Skidmore: top-up funding ‘absolutely’ needed if fees are cut

Universities minister addresses Augar panel plans and attacks ‘bums on seats’ terminology used by Tory colleagues

June 13, 2019
Chris Skidmore

A government cutting tuition fees in response to England’s Augar panel report must “absolutely” replace the lost university income, while seeing off threatened restrictions on university access was “a hill I was willing to die on”, universities minister Chris Skidmore has said.

Mr Skidmore made the comments at the Higher Education Policy Institute’s annual conference, where he also criticised the use of the phrase “bums on seats” in relation to university recruitment – a phrase used by his superior, education secretary Damian Hinds, as well as by his predecessor as universities minister, Sam Gyimah.

The Augar panel report called for a lower fee cap of £7,500 and full replacement funding so the average unit of resource remains unchanged. Many fear that the Treasury would be unwilling to finance this top-up funding – but that a future Conservative government could go ahead with the fee cut anyway.

During a question and answer session at the event on 13 June, Mr Skidmore said that in the current “extraordinary” political climate – with a new Conservative leader and prime minister shortly to be chosen – he was “not sure whether I’ll still be the universities minister in eight weeks’ time”.

He added: “What I’m going to do is give my personal view – rather than the government’s view – which is absolutely that we would need to see a top-up. I’ve always felt that privately.”

He called for a “whole system approach” joining up further and higher education, with the latter continuing to be involved in the provision of sub-degree, vocational Level 4 and 5 qualifications.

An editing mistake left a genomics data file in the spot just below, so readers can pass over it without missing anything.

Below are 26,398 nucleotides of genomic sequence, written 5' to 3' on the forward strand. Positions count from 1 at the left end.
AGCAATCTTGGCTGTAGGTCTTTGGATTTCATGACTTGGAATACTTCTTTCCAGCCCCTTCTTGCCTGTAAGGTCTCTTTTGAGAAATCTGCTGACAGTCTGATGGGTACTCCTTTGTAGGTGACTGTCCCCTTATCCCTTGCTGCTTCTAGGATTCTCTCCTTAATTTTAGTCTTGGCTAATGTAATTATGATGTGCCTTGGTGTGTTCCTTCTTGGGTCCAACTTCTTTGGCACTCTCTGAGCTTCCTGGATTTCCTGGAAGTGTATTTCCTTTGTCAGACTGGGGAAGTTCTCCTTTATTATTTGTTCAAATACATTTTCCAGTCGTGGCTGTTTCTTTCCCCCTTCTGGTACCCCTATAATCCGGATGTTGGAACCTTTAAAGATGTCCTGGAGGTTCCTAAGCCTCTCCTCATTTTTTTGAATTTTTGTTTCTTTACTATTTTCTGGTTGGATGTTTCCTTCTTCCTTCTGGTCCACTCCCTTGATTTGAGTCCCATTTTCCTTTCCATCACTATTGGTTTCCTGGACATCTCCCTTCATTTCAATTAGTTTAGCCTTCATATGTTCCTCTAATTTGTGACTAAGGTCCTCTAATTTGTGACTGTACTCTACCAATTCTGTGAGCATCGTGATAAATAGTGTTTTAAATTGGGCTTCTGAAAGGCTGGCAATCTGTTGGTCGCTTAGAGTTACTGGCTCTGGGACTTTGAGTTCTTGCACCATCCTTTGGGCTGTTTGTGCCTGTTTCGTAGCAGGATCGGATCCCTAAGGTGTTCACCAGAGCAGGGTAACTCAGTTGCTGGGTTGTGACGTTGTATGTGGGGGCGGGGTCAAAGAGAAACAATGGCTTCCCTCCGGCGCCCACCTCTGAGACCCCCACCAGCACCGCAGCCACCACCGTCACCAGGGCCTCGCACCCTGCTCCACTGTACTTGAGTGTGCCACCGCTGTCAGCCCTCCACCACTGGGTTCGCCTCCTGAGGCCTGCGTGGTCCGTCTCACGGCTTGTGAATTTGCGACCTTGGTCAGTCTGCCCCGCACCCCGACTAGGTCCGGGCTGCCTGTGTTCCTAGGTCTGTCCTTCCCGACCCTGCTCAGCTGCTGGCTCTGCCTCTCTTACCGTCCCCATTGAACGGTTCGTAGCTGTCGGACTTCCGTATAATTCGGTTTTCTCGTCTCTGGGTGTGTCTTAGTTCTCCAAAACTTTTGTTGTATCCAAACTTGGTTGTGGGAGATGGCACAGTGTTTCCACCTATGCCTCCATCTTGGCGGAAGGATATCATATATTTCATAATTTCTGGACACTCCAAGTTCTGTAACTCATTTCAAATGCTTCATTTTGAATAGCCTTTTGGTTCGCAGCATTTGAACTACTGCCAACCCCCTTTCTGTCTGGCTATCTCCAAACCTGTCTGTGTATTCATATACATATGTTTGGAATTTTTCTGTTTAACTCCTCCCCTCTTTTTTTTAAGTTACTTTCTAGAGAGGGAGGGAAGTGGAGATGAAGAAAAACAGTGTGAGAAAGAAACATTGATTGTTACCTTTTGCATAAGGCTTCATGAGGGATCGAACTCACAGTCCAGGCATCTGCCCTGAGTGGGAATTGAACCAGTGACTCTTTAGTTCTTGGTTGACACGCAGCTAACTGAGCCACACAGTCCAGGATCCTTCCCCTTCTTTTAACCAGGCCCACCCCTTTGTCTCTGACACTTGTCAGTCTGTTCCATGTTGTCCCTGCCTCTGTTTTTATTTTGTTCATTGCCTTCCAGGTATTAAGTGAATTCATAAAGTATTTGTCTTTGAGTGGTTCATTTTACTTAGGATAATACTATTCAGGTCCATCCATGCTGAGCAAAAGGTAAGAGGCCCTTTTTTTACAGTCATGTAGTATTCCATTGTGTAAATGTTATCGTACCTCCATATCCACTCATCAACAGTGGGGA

“I don’t think the FE sector is strong enough, it certainly hasn’t got the capital, to be able to deliver the explosion in Level 4/5 qualifications alone,” Mr Skidmore said.

He continued: “Ultimately, I think we should be rightly proud of our higher education system and continue to invest in it, and we can’t rob Peter to pay Paul.”

Mr Skidmore also repeated his call for the government to fully consult with the sector on the panel report, rather than rushing its response. “If you’re going to produce a report of this magnitude…then the sector does need to have that consultative opportunity,” he said.

He added that he was “keen to progress that” and joked he was in a “one-man race at the moment to continue in my job”.

Mr Skidmore also stressed how determined he had been in successfully opposing plans to restrict entry to universities via a tariff threshold for loan access – at one stage seen as likely to be recommended by the panel and set at three D grades at A level or equivalent – because of the threat it posed to access for disadvantaged students.

“I’ve seen so many examples of students…who have flourished late in life,” he said. “I wasn’t going to be the universities minister who was going to be able to defend putting a ‘three D’ cap in place.”

The minister also addressed some of the terminology used in criticism of universities. Mr Hinds, the education secretary, issued a press release ahead of the publication of the panel report in which he said it was “right that we challenge those institutions which could appear to be more focused on ‘getting bums on seats’ than getting students into high quality courses worth paying for”.

Mr Skidmore did not refer to any Conservative colleagues by name. But he said: “I’ve heard some people talk about universities putting ‘bums on seats’. I hate that phrase…I want to revoke that language from any politician using that phrase. I’ve never met any university professional who simply wants to drag students in without giving them the best possible experience and the best possible qualification.”

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